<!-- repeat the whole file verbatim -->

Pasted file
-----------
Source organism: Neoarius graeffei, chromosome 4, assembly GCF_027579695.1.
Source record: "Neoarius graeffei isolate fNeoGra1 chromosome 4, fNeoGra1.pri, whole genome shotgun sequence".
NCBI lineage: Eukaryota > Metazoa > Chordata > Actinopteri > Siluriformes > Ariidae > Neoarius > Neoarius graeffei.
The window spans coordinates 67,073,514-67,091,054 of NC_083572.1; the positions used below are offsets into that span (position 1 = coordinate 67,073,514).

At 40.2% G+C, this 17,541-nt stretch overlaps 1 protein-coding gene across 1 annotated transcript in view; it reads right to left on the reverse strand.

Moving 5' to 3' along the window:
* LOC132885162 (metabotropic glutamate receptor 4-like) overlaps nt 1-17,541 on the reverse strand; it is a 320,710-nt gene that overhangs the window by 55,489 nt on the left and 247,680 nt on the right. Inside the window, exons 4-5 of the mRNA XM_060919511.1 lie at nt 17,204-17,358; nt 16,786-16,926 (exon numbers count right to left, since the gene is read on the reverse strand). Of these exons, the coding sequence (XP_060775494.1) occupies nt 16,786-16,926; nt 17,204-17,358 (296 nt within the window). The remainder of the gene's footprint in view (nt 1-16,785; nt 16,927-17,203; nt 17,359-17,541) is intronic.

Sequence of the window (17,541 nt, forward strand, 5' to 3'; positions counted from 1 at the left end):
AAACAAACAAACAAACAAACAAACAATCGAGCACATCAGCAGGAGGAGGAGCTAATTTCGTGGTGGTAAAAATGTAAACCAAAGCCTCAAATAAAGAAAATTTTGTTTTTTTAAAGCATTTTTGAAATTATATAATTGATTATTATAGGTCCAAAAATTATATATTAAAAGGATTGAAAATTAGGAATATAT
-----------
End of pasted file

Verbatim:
Source organism: Neoarius graeffei, chromosome 4, assembly GCF_027579695.1.
Source record: "Neoarius graeffei isolate fNeoGra1 chromosome 4, fNeoGra1.pri, whole genome shotgun sequence".
NCBI lineage: Eukaryota > Metazoa > Chordata > Actinopteri > Siluriformes > Ariidae > Neoarius > Neoarius graeffei.
The window spans coordinates 67,073,514-67,091,054 of NC_083572.1; the positions used below are offsets into that span (position 1 = coordinate 67,073,514).

At 40.2% G+C, this 17,541-nt stretch overlaps 1 protein-coding gene across 1 annotated transcript in view; it reads right to left on the reverse strand.

Moving 5' to 3' along the window:
* LOC132885162 (metabotropic glutamate receptor 4-like) overlaps nt 1-17,541 on the reverse strand; it is a 320,710-nt gene that overhangs the window by 55,489 nt on the left and 247,680 nt on the right. Inside the window, exons 4-5 of the mRNA XM_060919511.1 lie at nt 17,204-17,358; nt 16,786-16,926 (exon numbers count right to left, since the gene is read on the reverse strand). Of these exons, the coding sequence (XP_060775494.1) occupies nt 16,786-16,926; nt 17,204-17,358 (296 nt within the window). The remainder of the gene's footprint in view (nt 1-16,785; nt 16,927-17,203; nt 17,359-17,541) is intronic.

Sequence of the window (17,541 nt, forward strand, 5' to 3'; positions counted from 1 at the left end):
AAACAAACAAACAAACAAACAAACAATCGAGCACATCAGCAGGAGGAGGAGCTAATTTCGTGGTGGTAAAAATGTAAACCAAAGCCTCAAATAAAGAAAATTTTGTTTTTTTAAAGCATTTTTGAAATTATATAATTGATTATTATAGGTCCAAAAATTATATATTAAAAGGATTGAAAATTAGGAATATAT